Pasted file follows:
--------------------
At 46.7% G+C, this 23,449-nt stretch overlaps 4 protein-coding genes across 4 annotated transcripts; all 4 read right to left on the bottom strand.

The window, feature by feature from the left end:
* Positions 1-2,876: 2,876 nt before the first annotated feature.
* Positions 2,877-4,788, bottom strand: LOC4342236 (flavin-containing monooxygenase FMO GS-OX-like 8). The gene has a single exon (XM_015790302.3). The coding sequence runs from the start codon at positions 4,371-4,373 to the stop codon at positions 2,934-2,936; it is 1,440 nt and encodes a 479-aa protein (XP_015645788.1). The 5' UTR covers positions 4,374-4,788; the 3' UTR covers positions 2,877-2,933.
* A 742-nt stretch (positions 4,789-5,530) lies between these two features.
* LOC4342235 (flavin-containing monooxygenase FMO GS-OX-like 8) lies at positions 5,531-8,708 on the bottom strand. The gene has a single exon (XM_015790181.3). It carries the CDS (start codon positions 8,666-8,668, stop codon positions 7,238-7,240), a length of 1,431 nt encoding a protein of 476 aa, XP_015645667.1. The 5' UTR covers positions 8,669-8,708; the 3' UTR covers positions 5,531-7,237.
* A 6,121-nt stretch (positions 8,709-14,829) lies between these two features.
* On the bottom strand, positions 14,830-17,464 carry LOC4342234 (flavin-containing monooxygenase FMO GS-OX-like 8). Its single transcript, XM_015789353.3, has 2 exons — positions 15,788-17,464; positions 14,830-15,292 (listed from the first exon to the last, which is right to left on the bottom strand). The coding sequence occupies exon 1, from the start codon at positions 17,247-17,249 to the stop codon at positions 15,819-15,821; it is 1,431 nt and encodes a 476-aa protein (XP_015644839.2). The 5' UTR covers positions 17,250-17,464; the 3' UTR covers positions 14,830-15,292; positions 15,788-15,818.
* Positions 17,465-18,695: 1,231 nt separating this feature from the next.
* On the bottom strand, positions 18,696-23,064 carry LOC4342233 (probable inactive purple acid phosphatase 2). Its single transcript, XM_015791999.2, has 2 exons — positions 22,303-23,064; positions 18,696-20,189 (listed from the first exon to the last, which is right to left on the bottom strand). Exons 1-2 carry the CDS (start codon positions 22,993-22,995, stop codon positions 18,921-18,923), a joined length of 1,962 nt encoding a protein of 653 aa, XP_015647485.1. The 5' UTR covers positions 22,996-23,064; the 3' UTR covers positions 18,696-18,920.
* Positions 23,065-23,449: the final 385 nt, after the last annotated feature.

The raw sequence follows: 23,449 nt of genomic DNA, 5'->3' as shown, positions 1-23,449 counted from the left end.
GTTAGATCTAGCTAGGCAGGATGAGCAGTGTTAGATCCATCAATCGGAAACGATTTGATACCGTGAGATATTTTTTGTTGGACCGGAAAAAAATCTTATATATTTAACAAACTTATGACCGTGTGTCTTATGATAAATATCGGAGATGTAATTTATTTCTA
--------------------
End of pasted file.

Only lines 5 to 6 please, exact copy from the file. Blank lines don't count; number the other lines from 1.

* A 742-nt stretch (positions 4,789-5,530) lies between these two features.
* LOC4342235 (flavin-containing monooxygenase FMO GS-OX-like 8) lies at positions 5,531-8,708 on the bottom strand. The gene has a single exon (XM_015790181.3). It carries the CDS (start codon positions 8,666-8,668, stop codon positions 7,238-7,240), a length of 1,431 nt encoding a protein of 476 aa, XP_015645667.1. The 5' UTR covers positions 8,669-8,708; the 3' UTR covers positions 5,531-7,237.